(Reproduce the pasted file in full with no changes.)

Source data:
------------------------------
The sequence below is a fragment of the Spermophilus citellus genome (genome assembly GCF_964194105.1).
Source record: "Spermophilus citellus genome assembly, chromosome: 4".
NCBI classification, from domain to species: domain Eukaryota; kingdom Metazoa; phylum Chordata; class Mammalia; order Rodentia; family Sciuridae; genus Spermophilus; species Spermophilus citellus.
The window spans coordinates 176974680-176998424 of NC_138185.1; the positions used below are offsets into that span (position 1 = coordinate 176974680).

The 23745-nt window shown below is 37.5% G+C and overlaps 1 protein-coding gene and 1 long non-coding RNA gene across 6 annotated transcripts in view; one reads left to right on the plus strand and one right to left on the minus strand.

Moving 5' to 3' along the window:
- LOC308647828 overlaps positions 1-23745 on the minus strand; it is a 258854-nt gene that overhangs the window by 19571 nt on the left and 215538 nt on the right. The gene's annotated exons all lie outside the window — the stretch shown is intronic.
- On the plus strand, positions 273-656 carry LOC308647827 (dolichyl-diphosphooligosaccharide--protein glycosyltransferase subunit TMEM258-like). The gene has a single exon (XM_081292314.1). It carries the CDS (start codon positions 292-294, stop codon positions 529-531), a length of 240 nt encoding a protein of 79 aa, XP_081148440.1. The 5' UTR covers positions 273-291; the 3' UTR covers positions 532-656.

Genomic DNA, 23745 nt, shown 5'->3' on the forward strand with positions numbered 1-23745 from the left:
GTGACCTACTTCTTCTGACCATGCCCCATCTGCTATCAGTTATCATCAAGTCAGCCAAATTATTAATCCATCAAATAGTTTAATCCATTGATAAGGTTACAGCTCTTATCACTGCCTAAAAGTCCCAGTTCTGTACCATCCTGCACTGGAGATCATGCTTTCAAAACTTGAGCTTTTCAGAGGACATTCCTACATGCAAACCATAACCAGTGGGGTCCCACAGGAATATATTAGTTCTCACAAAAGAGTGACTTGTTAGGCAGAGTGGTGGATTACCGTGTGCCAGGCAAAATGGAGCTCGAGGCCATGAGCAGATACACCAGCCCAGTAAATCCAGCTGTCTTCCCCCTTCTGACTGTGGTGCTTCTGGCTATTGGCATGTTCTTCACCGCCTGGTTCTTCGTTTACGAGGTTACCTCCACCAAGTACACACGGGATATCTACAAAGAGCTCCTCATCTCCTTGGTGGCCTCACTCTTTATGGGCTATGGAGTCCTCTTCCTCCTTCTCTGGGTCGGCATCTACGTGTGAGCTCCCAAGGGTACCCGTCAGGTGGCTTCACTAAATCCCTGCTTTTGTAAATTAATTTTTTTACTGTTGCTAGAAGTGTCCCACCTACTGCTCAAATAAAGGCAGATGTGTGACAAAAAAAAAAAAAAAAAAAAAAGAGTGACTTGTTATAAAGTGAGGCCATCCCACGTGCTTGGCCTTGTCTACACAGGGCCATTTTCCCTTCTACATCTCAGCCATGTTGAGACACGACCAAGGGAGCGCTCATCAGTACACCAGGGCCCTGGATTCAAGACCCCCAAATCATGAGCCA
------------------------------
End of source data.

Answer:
The sequence below is a fragment of the Spermophilus citellus genome (genome assembly GCF_964194105.1).
Source record: "Spermophilus citellus genome assembly, chromosome: 4".
NCBI classification, from domain to species: domain Eukaryota; kingdom Metazoa; phylum Chordata; class Mammalia; order Rodentia; family Sciuridae; genus Spermophilus; species Spermophilus citellus.
The window spans coordinates 176974680-176998424 of NC_138185.1; the positions used below are offsets into that span (position 1 = coordinate 176974680).

The 23745-nt window shown below is 37.5% G+C and overlaps 1 protein-coding gene and 1 long non-coding RNA gene across 6 annotated transcripts in view; one reads left to right on the plus strand and one right to left on the minus strand.

Moving 5' to 3' along the window:
- LOC308647828 overlaps positions 1-23745 on the minus strand; it is a 258854-nt gene that overhangs the window by 19571 nt on the left and 215538 nt on the right. The gene's annotated exons all lie outside the window — the stretch shown is intronic.
- On the plus strand, positions 273-656 carry LOC308647827 (dolichyl-diphosphooligosaccharide--protein glycosyltransferase subunit TMEM258-like). The gene has a single exon (XM_081292314.1). It carries the CDS (start codon positions 292-294, stop codon positions 529-531), a length of 240 nt encoding a protein of 79 aa, XP_081148440.1. The 5' UTR covers positions 273-291; the 3' UTR covers positions 532-656.

Genomic DNA, 23745 nt, shown 5'->3' on the forward strand with positions numbered 1-23745 from the left:
GTGACCTACTTCTTCTGACCATGCCCCATCTGCTATCAGTTATCATCAAGTCAGCCAAATTATTAATCCATCAAATAGTTTAATCCATTGATAAGGTTACAGCTCTTATCACTGCCTAAAAGTCCCAGTTCTGTACCATCCTGCACTGGAGATCATGCTTTCAAAACTTGAGCTTTTCAGAGGACATTCCTACATGCAAACCATAACCAGTGGGGTCCCACAGGAATATATTAGTTCTCACAAAAGAGTGACTTGTTAGGCAGAGTGGTGGATTACCGTGTGCCAGGCAAAATGGAGCTCGAGGCCATGAGCAGATACACCAGCCCAGTAAATCCAGCTGTCTTCCCCCTTCTGACTGTGGTGCTTCTGGCTATTGGCATGTTCTTCACCGCCTGGTTCTTCGTTTACGAGGTTACCTCCACCAAGTACACACGGGATATCTACAAAGAGCTCCTCATCTCCTTGGTGGCCTCACTCTTTATGGGCTATGGAGTCCTCTTCCTCCTTCTCTGGGTCGGCATCTACGTGTGAGCTCCCAAGGGTACCCGTCAGGTGGCTTCACTAAATCCCTGCTTTTGTAAATTAATTTTTTTACTGTTGCTAGAAGTGTCCCACCTACTGCTCAAATAAAGGCAGATGTGTGACAAAAAAAAAAAAAAAAAAAAAAGAGTGACTTGTTATAAAGTGAGGCCATCCCACGTGCTTGGCCTTGTCTACACAGGGCCATTTTCCCTTCTACATCTCAGCCATGTTGAGACACGACCAAGGGAGCGCTCATCAGTACACCAGGGCCCTGGATTCAAGACCCCCAAATCATGAGCCA